Are Hunters’ Helga and Heinrich Hansöm Inspired by Actual Architects?

Prime Video’s ‘Hunters’ is set in America in the seventies, where three decades after the war, a group of people are brought together to hunt the Nazis hiding in America and make them pay for their crimes. Despite the fictional nature of the show, it does rely on some very real events to lay the foundation for its plot. A number of characters and events depicted in the show are real. While it brings many terrible things to the fore, it also shows the good side of humanity by telling stories of people who chose to do the right thing when they could’ve easily looked the other way. In the penultimate episode of ‘Hunters’ Season 2, we meet Helga and Heinrich Hansöm, an old married couple who take an immense risk in saving a number of people hunted by the Nazis. If you are wondering whether or not they are based on real people, then here’s what you should know about them.

Who Are Helga and Heinrich Hansöm?

Helga and Heinrich Hansöm are introduced as an odd couple who live alone in their huge house. Soon, however, it turns out that they have many Jews hiding inside the walls, living in the basement and attic. The couple has come up with an elaborate system to communicate with their guests, to keep them occupied during the day, and to alert them whenever danger is near. It is difficult to confirm whether Helga and Heinrich Hansöm were real people who helped Jews during the Second World War. Even though they might not be based on real people, their characters were inspired by the stories of many people who risked their all to save people when everyone else around them seemed intent on doing otherwise.

A detail about Heinrich Hansöm reveals that he was an architect. The most well-known architect who helped Jews escape the Nazis was Raoul Gustaf Wallenberg. Wallenberg was also a businessman, but it was his status as a diplomat that allowed him to help Hungarian Jews during the Holocaust. He is known to have handed out passports to help people leave the country and find safe haven in Sweden as its citizens, if only on a provisional basis. He also set up safe houses for them, and reportedly, ended up saving hundreds of thousands of people in the process. Sadly, Wallenberg disappeared in January 1945, and the details of his fate remain a puzzle to this day.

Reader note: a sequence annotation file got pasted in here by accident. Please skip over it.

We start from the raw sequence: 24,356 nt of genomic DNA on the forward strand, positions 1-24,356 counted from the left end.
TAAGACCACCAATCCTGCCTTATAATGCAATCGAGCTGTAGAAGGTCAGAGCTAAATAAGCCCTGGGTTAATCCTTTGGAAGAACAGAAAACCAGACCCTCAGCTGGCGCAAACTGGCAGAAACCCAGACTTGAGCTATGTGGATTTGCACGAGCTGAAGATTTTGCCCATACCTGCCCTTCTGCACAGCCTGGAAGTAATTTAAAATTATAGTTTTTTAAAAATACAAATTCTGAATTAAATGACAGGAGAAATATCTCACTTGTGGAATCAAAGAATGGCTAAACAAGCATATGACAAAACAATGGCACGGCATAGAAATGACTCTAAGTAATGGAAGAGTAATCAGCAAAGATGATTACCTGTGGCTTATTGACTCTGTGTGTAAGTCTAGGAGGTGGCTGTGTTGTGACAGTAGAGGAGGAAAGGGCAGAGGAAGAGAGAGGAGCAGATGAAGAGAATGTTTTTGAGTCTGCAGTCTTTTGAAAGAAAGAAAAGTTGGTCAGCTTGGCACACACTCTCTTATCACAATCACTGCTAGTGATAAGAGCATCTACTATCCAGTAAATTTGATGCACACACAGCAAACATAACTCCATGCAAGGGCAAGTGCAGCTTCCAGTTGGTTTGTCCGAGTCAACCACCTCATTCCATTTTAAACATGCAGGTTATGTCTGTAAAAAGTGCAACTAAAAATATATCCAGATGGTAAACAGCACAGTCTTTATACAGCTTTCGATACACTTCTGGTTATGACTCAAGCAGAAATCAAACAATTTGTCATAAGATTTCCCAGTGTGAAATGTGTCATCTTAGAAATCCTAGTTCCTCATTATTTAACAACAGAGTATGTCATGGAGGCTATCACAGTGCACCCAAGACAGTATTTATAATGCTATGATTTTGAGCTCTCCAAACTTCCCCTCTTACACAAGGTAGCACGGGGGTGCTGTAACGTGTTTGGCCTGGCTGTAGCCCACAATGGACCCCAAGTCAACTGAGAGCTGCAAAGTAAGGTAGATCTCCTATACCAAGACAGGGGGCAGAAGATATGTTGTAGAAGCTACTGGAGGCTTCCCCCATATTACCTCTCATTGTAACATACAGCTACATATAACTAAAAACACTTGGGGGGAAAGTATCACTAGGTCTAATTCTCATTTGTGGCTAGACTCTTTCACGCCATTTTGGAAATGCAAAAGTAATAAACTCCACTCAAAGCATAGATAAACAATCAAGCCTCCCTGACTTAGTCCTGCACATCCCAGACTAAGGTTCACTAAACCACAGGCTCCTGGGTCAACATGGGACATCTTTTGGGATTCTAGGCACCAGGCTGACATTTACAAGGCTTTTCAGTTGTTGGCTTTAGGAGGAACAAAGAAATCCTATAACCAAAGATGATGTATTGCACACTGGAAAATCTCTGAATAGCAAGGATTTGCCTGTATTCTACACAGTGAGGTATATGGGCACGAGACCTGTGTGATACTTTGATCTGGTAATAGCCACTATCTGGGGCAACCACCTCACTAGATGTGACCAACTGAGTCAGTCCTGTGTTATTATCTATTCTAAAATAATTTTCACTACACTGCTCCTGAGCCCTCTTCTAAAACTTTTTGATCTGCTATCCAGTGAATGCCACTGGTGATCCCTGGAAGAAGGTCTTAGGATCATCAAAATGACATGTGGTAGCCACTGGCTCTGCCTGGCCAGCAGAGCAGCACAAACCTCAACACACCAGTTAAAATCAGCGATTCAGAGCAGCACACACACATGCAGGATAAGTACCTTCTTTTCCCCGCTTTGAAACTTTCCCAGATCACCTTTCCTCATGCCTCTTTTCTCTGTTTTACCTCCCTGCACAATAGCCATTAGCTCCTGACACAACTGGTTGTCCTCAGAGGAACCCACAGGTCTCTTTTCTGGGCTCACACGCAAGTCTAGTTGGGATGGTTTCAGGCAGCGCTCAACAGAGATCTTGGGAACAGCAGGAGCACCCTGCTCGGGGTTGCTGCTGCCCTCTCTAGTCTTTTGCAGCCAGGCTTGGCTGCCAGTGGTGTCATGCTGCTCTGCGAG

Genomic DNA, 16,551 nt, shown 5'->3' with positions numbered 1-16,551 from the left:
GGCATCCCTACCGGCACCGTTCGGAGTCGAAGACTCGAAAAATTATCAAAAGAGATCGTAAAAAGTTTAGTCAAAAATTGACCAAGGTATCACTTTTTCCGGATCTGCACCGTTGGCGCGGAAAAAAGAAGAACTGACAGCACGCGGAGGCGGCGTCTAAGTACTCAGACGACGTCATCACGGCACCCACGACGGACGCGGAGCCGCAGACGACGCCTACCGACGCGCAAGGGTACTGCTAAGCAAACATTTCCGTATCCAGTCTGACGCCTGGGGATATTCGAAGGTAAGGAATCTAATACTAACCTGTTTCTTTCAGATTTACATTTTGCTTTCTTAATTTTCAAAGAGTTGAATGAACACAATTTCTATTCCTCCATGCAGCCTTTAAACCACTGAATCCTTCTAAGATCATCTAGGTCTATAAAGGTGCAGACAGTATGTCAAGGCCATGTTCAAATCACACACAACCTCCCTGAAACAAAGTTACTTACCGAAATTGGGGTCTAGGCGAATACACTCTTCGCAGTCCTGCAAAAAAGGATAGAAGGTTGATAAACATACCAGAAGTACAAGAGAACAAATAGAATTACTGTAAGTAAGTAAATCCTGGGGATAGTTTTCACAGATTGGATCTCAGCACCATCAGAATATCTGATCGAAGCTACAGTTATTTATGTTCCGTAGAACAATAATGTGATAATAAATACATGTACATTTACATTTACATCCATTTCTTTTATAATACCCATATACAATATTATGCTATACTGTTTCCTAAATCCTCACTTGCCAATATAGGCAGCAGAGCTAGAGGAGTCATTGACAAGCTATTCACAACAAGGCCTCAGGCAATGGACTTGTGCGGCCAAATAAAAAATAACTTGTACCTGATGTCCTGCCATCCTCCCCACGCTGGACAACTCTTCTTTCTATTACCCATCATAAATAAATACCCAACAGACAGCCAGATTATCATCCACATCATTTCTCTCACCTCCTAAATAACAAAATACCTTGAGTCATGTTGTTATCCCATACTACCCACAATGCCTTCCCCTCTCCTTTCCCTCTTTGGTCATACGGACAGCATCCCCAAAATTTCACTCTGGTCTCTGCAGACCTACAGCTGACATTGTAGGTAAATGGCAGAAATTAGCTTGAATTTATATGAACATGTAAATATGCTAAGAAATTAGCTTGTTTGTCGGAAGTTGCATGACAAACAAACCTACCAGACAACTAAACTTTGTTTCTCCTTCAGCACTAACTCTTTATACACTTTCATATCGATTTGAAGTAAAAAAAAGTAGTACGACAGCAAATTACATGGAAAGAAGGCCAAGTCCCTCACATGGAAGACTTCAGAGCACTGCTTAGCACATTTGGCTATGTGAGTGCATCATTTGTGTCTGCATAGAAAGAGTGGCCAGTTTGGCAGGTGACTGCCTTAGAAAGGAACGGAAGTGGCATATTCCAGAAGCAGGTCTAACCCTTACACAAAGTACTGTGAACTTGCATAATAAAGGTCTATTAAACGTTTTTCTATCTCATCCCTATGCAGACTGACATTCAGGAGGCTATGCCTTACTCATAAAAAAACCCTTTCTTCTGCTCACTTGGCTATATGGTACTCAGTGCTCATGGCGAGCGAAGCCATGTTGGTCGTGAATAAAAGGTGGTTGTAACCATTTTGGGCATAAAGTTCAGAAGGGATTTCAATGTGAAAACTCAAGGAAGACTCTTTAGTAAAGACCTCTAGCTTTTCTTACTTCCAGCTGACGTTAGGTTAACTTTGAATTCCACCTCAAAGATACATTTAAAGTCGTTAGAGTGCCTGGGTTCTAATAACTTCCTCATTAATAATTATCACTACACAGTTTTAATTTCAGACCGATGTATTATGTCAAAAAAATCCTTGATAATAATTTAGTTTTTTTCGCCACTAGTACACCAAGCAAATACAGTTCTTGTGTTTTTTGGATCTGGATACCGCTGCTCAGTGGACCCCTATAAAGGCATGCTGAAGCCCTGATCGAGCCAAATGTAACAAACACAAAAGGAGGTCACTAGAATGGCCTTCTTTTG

While Wallenberg had the power of his status as a diplomat, there were people like the Brilleslijper sisters, who created their own safe house to keep many people safe in Amsterdam. They found refuge in a house named The High Nest, on the outskirts of the city, which was later discovered by Roxane van Iperen, an author and a journalist. For about a year and a half, the sisters, who were also Jewish, made a home in the Nest and brought a number of other people to hide there.

Their nearest neighbor lived three miles away which allowed the residents to live comparatively freely. Their brother created hiding places all over the house which came in handy whenever any SS officer or someone they didn’t trust came around. After a while, a neighbor became suspicious and reported them to a Nazi, which led to the capture of all of the residents. Fortunately, three children were allowed to run away.

In the same vein, Wiktoria and Josef Ulma also hid several people in their farmhouse during the war. They too were informed upon, which led to the death of all the Jews hiding inside the house, along with the execution of the Ulmas and their children. There is also the story of a woman named Irena Gut who hid around twelve Jews, keeping them safe for as long as she could. What makes her story even more curious is that she did it right under the nose of a Nazi officer.

Gut was hired by an SS commander as his housekeeper in a house that was located outside of town. Just before that, she’d discovered that the Jews in the town were to be taken away. She shared this information with her twelve Jewish friends, helping them escape just in time. She also managed to sneak all of them into the basement of the house of the commander through a secret tunnel created by the previous owner of the place. For two years, Gut kept her friends safe. Though there were a couple of mishaps that could have undone everything, in the end, everything turned out well for them.

These are only a couple of many stories of people who helped complete strangers in the times when people found friends and neighbors turning against them. While the show doesn’t confirm whether Helga and Heinrich Hansöm existed in real life, it is clear that they are meant to represent the real people like the Ulmas and the Brilleslijper sisters who decided not to bow down to the oppressive forces and fought back the Nazis when things got unimaginably tough.

Read More: Are Hunters’ Ruth Heidelbaum and Meyer Offerman Based on Real Holocaust Survivors?